Monday, May 18, 2009

Let’s NOT forget our Civilian Support

I have been ranting away and so focused on the loss of sworn officers, I have neglected to address the astonishing losses we are facing in our civilian support personnel. Over 30 of our most dedicated, hard working, experienced and talented people in Communications, Human Resources, Crime Analysis, Fiscal Management, Lab, Records, Northeastern Division and Investigations will soon be departing.

Over 800 years experience will leave service before June 30, 2009, because of changes the mayor has forced on employees nearing retirement. The men and women who work tirelessly behind the scenes (some side by side with officers) to provide world class public safety to the citizens of San Diego are being forced to leave to preserve retirement benefits changed by the mayor during the last round of collective bargaining. Many, who like their sworn counter parts, are neither ready nor wanting to retire.

The combined loss of support personnel cannot be replaced over night. The selection and hiring of talented, qualified replacements will take months and in some cases a year or more. Human Resources is losing their top person; Communications already below staffing struggles everyday to fill positions to answer calls for help from the public is losing ten highly experienced personnel; Crime Analysis also below staffing has a back log of requests for assistance from Investigators seeking help in solving crimes from Car Prowls to Murders; Fiscal Management is trying to keep the books balanced and ensure we have the money, equipment and other resources necessary to get the job done will now have to make do with three less, senior, experienced analysts; The Lab faces a one year backlog of fingerprint analysis, the inability to process DNA requests, and will now have to make do with three less senior, experienced Criminalists'; Records Division like the others, is already understaffed and struggling to meet the needs of officers, detectives and the public will lose five (5) of our most experienced specialists'.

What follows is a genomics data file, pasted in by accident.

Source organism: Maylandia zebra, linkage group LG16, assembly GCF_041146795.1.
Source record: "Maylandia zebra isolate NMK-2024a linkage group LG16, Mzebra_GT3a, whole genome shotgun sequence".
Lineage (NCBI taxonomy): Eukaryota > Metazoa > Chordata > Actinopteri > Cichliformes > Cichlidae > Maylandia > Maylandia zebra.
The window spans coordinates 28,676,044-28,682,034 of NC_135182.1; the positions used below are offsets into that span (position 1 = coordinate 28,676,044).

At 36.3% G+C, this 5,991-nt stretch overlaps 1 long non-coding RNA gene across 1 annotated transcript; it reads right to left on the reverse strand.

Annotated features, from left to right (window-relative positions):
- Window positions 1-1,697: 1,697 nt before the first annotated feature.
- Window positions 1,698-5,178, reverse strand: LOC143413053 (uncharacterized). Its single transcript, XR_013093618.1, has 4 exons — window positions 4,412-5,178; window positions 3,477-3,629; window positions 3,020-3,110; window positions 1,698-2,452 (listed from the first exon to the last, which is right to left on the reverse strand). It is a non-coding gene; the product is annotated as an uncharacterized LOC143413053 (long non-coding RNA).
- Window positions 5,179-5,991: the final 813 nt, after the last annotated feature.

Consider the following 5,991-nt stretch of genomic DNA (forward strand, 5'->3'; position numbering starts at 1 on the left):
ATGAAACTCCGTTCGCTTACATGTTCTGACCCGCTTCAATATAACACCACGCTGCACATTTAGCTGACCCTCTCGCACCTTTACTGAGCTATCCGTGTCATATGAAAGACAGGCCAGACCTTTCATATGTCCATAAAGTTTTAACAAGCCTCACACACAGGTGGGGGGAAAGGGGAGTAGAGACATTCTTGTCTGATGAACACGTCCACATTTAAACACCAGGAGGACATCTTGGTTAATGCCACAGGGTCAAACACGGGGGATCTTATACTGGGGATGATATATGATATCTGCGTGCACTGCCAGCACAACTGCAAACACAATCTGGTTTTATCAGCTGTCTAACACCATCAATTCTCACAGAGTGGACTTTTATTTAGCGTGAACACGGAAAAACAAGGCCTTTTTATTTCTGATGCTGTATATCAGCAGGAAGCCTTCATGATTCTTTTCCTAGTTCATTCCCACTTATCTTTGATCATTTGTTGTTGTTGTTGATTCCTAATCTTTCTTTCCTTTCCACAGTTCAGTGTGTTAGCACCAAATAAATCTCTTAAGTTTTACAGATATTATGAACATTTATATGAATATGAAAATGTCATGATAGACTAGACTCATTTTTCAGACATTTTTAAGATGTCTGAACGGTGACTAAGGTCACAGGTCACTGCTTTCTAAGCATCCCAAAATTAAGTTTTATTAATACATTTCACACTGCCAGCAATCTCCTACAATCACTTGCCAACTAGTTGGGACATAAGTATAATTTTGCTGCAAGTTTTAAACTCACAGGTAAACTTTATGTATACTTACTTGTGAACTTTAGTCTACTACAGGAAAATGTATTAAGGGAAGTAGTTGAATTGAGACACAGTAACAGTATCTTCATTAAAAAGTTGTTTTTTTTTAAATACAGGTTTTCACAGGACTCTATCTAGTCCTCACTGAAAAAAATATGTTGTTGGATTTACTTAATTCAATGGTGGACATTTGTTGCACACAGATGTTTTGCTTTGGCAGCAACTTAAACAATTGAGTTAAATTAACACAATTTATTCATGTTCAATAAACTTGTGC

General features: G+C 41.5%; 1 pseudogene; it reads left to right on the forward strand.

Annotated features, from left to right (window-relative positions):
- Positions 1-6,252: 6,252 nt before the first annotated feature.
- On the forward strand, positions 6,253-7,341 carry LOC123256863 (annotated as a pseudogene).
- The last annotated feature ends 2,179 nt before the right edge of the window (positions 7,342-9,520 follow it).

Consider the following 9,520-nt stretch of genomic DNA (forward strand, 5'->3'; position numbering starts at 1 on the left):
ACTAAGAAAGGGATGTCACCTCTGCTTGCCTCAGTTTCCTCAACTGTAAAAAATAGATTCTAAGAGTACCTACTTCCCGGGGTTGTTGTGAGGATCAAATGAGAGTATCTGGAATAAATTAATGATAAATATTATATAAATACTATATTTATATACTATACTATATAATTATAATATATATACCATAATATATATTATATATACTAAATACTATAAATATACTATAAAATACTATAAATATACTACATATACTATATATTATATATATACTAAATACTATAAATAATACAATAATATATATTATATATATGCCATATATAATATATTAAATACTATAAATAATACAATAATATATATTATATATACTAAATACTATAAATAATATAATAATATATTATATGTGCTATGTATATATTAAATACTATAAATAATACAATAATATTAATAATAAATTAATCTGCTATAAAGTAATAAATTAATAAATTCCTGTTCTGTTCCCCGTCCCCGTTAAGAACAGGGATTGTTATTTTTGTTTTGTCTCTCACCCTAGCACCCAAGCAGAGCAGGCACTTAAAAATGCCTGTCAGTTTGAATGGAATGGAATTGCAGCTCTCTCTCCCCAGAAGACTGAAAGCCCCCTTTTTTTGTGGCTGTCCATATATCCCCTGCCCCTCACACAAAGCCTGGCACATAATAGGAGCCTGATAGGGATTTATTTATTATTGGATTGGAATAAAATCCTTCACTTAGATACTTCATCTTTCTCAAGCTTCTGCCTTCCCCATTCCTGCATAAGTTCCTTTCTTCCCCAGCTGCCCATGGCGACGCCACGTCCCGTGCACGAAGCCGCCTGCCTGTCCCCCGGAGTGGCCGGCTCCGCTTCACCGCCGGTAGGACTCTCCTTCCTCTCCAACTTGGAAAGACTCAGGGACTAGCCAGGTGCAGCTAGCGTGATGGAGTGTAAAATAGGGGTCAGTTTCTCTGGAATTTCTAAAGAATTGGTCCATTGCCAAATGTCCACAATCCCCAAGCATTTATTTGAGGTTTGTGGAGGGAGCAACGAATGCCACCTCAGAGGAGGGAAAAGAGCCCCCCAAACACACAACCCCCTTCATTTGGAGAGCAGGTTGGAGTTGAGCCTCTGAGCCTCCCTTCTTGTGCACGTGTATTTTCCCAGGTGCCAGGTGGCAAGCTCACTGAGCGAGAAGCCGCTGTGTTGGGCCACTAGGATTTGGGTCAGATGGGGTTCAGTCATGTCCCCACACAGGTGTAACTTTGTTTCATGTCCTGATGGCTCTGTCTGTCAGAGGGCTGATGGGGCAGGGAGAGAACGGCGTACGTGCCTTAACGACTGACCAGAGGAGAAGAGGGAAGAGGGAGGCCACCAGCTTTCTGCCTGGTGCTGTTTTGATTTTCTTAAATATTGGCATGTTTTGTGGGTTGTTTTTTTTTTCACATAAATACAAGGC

The public needs to be made aware of the additional loss to public safety that will result on June 30th because of this loss. Yes, police officers in uniform will continue to respond to the public's calls for service. The wait for callers seeking help will stretch from 3 minutes to 5 or more; the delay will result in more calls to 911, which will soon over load the system resulting in emergency calls being placed in the queue and made to hold; Investigators will wait months and in some cases longer to have evidence processed and analyzed; crimes will lag in file drawers waiting for the answers to the questions posed from the evidence; crime will increase and the ability to solve these crimes will dwindle.

The loss is not just blue. The loss is more than color. The loss is more than sworn. The loss is so deep and wide the effects will be felt for years into the future. Yes, we will continue and we will do our level best to provide the best possible customer service possible. But I say to you mayor; working as hard as we can for as long as we can will not fill the holes left by those you forced to leave before their time. The public will pay in more ways than can be described in these pages. When they (The Public) are affected maybe then they will see what you have done and hold you accountable for your actions.


Anonymous said...

That was an EXCELLENT tribute to the men and women of the civilian staff who support the safety of the officers and citizens alike!

Civilian and Proud said...

Thank you for thinking of us and sharing our story. We are proud to say we work for the San Diego Police Department. I will miss this place.

Anonymous said...

Thank you Steve